No matter your field of study, joining a professional organization can be a win-win. Humans are social creatures (yes, even you Mr. Introvert). People thrive on acceptance and being part of a group. We naturally seek the approval and companionship of others to improve our well-being. Take it from me, literally, the girl who was always picked last for kickball in elementary school. But besides the benefits to our self-esteem and our sense of morale, professional organizations provide so much more.
At the request of a mentor, I signed up to become a monitor at the 2008 North Alabama Nurse Practitioner (NANPA) Symposium. She asked me dress up as a cowboy in keeping with that year’s theme. As a baby nurse practitioner student, I was mortified to go around fellow students and future colleagues in such a ridiculous outfit. But the entire event was inspiring. I was in awe of our local organization and the amount of comradery, laughter, and information that was circulated. I volunteered again at the next year’s symposium and by graduation of 2010, not only did I have a job, I had a seat on the Board. To this day, I find myself dressing up each year to suit our theme.
Regional, state, and national professional organizations are a great venue to acquire knowledge about your field. Monthly meetings and yearly symposiums provide valuable information on industry standards, codes of ethics, and what’s being done on a legislative level to improve your profession (as well as your life). Professional organizations provide avenues for advocacy on the things you feel are important in your field. Nurse practitioners have fought their way from the ground up to be able to see and treat patients. Their scope of practice has filled giant gaps and provided thousands of patients with competent healthcare.
For many careers, public relations are crucial. I would have never considered myself a “networker”. Yet it is amazing the connections I have acquired over the years. As a nurse practitioner, it is beneficial to my patients to have so many colleagues available for their diverse and complex conditions. It’s like being in a really safe, really polite mafia! Not to mention, if you are on the market for a new job, local organizations are a great place to hear through the “grape-vine” about positions that are available as well as places you would love (or not love) to work.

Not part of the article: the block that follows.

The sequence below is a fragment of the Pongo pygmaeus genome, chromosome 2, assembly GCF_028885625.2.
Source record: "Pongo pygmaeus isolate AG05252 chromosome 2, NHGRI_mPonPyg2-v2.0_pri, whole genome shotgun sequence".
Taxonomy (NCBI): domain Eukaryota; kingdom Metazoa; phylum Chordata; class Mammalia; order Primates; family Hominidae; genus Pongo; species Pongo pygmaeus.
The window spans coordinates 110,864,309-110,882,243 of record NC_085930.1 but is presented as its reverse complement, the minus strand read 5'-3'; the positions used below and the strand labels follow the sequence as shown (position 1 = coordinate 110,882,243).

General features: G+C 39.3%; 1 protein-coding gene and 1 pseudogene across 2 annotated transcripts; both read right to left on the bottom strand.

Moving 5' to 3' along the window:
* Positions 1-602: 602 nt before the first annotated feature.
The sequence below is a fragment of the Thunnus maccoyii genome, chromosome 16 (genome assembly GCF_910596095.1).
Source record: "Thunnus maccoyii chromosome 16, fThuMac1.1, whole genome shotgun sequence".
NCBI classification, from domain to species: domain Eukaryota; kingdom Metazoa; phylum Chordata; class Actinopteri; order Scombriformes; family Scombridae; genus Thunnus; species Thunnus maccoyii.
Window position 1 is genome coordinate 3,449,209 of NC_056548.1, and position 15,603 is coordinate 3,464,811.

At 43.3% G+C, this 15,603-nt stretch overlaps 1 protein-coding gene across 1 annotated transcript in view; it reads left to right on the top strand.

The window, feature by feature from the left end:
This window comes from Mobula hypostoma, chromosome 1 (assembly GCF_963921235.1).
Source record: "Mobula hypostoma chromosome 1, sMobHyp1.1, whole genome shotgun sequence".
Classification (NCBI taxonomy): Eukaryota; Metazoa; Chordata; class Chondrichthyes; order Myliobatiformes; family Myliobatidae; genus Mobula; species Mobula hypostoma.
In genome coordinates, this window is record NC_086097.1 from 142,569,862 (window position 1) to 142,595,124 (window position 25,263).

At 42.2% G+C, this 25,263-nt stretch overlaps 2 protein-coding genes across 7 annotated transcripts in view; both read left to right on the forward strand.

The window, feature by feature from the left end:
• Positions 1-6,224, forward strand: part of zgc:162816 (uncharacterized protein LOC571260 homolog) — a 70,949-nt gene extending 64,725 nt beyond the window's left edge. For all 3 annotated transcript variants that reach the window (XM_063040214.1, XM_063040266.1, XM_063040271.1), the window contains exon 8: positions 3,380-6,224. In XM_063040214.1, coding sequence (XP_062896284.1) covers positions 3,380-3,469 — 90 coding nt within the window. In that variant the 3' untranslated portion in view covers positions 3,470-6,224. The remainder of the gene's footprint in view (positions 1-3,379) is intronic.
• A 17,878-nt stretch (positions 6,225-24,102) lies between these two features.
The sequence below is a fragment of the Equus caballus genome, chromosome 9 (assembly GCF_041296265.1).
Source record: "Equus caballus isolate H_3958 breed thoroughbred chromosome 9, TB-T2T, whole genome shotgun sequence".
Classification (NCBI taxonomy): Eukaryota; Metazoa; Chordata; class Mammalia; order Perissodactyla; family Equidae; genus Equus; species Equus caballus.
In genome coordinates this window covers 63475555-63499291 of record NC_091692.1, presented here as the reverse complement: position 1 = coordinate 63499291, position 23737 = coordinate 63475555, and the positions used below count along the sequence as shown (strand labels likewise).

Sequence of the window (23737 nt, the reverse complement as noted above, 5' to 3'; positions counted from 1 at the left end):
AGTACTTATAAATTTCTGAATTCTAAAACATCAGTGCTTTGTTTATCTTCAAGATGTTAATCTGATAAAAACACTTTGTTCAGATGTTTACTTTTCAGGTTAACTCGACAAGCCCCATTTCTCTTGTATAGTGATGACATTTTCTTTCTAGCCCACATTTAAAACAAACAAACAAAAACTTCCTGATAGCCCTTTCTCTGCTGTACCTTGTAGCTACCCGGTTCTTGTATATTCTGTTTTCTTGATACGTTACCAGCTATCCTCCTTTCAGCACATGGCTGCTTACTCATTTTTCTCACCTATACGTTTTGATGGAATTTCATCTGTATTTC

For those that don’t work, consider joining a charity. The rewards of helping others are huge. Volunteerism forces virtues out of us that might otherwise remain locked away. Kindness is contagious. It creates a ripple effect that improves humanity. Always pay it forward. Charity doesn’t have to mean opening your checkbook. It can come in the form of physically moving sand bags as flood waters approach or through guiding a loved one through a difficult situation. Charity isn’t an involuntary action. It’s a conscious decision made to help others. The psychological ramifications to both the giver and the recipient create a feeling of belonging desperately sought after by our species.
Our local nurse practitioner organization provides monthly meetings hosted at nice restaurants with up-to-date talks on pertinent medical information. Wait. Let me get this straight…. You’re going to feed me steak and lobster while I learn about something pertaining to my field of study and I get to drink a glass of wine and hang out with my friends? Sign me up! Our yearly symposium provides nurse practitioners and medical professionals from all over the southeast an opportunity to sharpen their skill set with up-to-date lectures provided by knowledgeable presenters, all while gaining continuing education credits and eating gourmet cuisine (yeah, food is kind of a big deal for me).
But a few words of caution before you go plunging headlong into 10 different professional development organizations. Do it right. Start small. Don’t run for office until you’ve dipped your toes in the pool. Don’t over commit in an effort to become part of the gang. Remember why you are joining. The goal is symbiosis: you get from the group what the group gets from you. Anytime the balance shifts, readjust. Whether that means establishing boundaries and saying no, or pulling your share of the rope. And remember to be accepting of others. Although humans are social creatures, we wouldn’t live in a house with of our 50 closest relatives. Personality types differ. Everyone marches to their own drum. Remember to listen to others in the hopes they will listen to you.
My professional organization has provided me with more confidence as a nurse practitioner. I have acquired many lifelong friends and learned more about the field of medicine. I blame them for a gradual 10-pound weight gain over the years, but it’s been totally worth it. 😊